9) Be careful when adding a subject line to an e-mail and naming your documents. In our ad, I ask candidates to have the subject line state “Application Intern (position name): last name, first name”. You would be surprised how many e-mails I receive that just say “Intern Application” — no position, no name. It’s another attention to detail point. Also, it comes off as more put-together if your documents are named “CV_yourname” and “CoverLetter_yourname” — you thought ahead about how to make life a tiny bit easier for the hiring individual. When you get a ton of CVs and cover letters, you don’t want to spend time renaming them because half of the candidates also chose “CV01” or “CoverLetterPublishing” as the title. Having a candidate’s name in the title of the document makes it easier to save and easier to find later.

10) This may be a bit picky, but always send your CV and cover letter as pdfs. I always prefer receiving pdfs for two reasons: 1) they are always formatted correctly and I don’t have to worry about problems associated with having an older version of Word or the like; and 2) I can right-click a pdf in Outlook and print it automatically without opening the file. I also think that a pdf is always better when it comes to any sensitive or professional document because it indicates a final, clean version. A Word document, in my mind, is still a draft, since there’s the possibility to edit it and change things. Also, you don’t want me to open up your cover letter/CV as a Word document and have any grammatical/spelling mistakes automatically highlighted.

Those are my tips. Some may sound incredibly picky and a little bit obsessive-compulsive, but these days I receive a hundred applications or more for unpaid internship positions. I have multiple qualified candidates for every open position and in the end only one can be hired. The responsibility/burden as an applicant is to use your materials to show why you are the one.

So to sum up: no one wants to read a copy+pasted letter that was sent en masse to every opening on EurActiv. No employer wants to know more about what the position can do for the candidate than what the candidate can do for them. No one wants to weed through a hundred applications, half of which are modeled after the same cover letter pulled off of a basic Google search. Rather, your CV and cover letter — and the e-mail that accompanies it — will be the first impression you make on the organization where you wish to work. Take the time to be sure it’s a good one.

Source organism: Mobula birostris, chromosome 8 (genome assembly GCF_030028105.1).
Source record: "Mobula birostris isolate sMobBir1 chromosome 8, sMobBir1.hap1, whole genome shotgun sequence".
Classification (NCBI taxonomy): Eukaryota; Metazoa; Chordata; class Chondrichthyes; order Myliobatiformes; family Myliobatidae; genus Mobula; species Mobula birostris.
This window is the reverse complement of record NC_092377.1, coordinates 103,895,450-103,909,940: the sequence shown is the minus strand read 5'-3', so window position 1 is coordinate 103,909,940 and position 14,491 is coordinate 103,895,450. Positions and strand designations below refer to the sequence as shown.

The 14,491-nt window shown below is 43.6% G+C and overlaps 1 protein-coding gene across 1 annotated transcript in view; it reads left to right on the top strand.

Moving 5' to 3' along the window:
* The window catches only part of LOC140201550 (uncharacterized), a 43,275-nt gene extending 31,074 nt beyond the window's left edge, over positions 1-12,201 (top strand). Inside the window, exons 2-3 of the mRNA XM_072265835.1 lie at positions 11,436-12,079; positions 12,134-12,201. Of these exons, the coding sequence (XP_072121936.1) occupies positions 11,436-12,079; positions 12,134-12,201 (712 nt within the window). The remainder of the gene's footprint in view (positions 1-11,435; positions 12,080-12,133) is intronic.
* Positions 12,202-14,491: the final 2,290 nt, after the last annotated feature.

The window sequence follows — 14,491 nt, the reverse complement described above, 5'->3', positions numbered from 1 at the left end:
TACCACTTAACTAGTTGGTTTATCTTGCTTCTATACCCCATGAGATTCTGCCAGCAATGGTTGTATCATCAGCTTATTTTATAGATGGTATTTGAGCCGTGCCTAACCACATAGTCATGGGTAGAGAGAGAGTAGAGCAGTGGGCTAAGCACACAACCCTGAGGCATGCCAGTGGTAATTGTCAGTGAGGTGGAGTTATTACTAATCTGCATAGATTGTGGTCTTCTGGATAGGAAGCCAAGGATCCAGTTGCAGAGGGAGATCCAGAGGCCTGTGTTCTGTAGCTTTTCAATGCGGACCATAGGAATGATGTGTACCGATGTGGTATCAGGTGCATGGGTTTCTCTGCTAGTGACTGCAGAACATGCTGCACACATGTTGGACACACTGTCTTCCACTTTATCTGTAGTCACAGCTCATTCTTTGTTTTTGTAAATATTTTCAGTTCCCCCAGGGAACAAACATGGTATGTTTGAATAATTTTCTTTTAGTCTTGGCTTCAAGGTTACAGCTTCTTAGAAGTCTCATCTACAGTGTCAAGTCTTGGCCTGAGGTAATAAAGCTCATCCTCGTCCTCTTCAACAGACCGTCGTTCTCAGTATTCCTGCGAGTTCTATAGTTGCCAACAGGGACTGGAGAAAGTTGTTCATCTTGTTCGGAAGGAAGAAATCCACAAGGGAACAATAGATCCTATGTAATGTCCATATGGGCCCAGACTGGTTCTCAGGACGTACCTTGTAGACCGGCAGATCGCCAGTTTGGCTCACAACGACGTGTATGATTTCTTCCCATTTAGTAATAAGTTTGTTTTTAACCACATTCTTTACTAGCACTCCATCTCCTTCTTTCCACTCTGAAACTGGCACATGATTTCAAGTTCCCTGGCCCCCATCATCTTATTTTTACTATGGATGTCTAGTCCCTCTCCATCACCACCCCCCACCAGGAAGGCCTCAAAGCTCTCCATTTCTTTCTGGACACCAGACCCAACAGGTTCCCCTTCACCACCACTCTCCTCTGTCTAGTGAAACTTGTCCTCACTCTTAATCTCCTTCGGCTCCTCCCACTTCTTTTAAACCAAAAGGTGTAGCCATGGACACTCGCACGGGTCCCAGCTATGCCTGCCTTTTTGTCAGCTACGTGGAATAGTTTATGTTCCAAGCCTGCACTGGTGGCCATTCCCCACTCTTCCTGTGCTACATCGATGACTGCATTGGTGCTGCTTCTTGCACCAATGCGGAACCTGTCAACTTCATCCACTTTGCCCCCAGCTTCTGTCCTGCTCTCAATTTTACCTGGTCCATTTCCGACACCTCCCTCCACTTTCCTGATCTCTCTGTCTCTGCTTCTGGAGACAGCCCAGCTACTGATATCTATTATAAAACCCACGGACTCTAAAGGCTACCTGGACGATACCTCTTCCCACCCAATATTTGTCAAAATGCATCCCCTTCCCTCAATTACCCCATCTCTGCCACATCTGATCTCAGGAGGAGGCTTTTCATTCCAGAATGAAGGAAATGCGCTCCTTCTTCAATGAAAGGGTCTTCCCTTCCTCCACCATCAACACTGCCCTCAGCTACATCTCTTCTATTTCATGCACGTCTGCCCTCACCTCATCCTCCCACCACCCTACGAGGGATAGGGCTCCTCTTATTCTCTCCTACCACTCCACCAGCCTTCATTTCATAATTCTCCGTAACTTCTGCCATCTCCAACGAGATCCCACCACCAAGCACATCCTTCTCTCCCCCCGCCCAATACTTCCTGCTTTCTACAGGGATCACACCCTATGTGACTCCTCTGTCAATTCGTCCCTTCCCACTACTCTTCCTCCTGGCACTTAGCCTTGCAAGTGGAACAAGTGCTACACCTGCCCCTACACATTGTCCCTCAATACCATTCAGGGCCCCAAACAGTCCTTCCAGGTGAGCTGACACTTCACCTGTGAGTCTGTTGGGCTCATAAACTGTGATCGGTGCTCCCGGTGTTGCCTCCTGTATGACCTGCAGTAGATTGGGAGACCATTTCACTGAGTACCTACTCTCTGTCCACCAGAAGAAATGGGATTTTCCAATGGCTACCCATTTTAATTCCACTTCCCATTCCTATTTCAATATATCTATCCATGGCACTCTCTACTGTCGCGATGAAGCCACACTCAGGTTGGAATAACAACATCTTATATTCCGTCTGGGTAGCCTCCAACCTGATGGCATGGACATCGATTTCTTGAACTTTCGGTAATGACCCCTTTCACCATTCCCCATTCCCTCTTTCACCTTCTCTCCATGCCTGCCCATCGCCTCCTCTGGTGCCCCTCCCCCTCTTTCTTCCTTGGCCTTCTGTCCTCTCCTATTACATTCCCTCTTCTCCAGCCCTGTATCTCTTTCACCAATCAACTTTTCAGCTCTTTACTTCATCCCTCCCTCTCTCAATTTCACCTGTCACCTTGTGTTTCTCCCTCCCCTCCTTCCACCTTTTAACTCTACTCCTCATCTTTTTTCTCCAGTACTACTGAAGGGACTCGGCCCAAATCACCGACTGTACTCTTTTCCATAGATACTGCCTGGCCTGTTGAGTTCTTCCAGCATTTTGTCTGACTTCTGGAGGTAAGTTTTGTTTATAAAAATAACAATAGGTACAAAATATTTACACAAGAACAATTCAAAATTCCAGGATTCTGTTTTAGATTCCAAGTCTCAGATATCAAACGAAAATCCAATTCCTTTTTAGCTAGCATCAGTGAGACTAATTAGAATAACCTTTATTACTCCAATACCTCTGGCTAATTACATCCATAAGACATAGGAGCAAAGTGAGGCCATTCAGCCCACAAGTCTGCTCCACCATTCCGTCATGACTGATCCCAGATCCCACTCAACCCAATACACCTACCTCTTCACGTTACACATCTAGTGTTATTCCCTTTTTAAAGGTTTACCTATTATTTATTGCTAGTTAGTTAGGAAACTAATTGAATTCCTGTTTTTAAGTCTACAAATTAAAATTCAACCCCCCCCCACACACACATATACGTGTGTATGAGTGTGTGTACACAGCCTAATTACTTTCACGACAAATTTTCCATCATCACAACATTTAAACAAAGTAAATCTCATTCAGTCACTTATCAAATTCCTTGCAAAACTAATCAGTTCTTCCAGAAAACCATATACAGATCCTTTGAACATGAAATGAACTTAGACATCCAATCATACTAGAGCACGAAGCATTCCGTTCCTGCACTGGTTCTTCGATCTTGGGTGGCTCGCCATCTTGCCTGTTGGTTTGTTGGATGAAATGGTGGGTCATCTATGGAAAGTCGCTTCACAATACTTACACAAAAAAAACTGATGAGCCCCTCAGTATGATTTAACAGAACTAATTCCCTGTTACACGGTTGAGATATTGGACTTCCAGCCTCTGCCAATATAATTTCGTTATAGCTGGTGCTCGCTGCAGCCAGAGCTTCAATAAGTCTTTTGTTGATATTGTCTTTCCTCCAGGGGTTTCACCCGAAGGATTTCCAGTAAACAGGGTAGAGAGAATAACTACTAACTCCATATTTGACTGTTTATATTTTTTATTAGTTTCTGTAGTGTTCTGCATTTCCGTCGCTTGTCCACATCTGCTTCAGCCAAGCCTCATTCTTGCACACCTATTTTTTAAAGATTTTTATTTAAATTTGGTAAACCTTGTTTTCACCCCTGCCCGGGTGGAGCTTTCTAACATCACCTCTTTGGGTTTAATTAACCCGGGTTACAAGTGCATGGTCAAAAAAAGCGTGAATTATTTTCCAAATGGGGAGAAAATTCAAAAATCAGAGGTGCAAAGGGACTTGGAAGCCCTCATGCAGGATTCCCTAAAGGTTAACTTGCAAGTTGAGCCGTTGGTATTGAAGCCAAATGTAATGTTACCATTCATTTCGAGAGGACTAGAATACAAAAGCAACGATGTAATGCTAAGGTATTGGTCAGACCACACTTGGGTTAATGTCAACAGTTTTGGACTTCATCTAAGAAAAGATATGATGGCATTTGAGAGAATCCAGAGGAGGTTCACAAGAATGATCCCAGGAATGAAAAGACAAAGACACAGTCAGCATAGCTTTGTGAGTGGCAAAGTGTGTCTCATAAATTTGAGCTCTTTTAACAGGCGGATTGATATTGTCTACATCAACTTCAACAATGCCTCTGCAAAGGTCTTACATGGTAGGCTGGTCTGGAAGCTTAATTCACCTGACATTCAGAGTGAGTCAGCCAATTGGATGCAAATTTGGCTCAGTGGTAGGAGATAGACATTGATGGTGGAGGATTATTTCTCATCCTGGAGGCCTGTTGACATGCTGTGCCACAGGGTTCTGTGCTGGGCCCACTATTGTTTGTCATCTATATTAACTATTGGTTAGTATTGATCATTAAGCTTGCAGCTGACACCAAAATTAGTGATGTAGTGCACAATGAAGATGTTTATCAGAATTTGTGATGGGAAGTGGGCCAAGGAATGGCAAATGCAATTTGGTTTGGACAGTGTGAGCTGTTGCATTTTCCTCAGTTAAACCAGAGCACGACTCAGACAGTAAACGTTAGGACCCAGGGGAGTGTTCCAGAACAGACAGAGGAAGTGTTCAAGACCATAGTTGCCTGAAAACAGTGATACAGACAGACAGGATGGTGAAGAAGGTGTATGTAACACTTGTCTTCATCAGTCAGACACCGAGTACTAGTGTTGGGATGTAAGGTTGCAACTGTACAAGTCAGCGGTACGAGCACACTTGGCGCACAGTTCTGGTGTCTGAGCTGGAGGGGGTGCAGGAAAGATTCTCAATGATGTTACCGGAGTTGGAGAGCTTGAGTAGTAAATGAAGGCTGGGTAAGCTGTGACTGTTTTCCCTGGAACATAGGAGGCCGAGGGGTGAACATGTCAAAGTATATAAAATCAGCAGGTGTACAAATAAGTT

Getting Lei-d

IMG_0303[1]Last weekend, Joery treated me to a lovely afternoon for two at Lei, a spa in Aalst (hence my funny title. Not so funny? oh well, titles are hard). Unlike my previous spa experience, this was a completely private, relaxing affair. In fact, except in the waiting room when we were paying/leaving, I didn’t even see any other guests. Very different from the walk-around-naked experience of the last spa (which was fun in it’s own right).

Lei is located right in the center of the city, right across the street from where we always go to watch the Carnaval parade (which is coming up! 10,11,12 February!). It’s on a really nice tree-lined street near the main square and the building itself seems to be a converted house. After we arrived, we were led to a private room where there were three massage tables set up and two glasses of tea (delicious) were waiting for us.  I was super tempted to test the gong…I refrained.

The treatments started with a warm foot bath while we enjoyed our tea, and then a hot stone massage, body scrub, some kind of treatment where they wrap you in plastic and let you marinate, and a facial. The massage included the legs and feet and I had to bite my lip to keep from kicking the masseuse when she touched my feet (I’m super ticklish). Seriously, I really had to concentrate. I mean, how do you even handle that situation? “Uh, sorry I kicked you in the face, please continue.”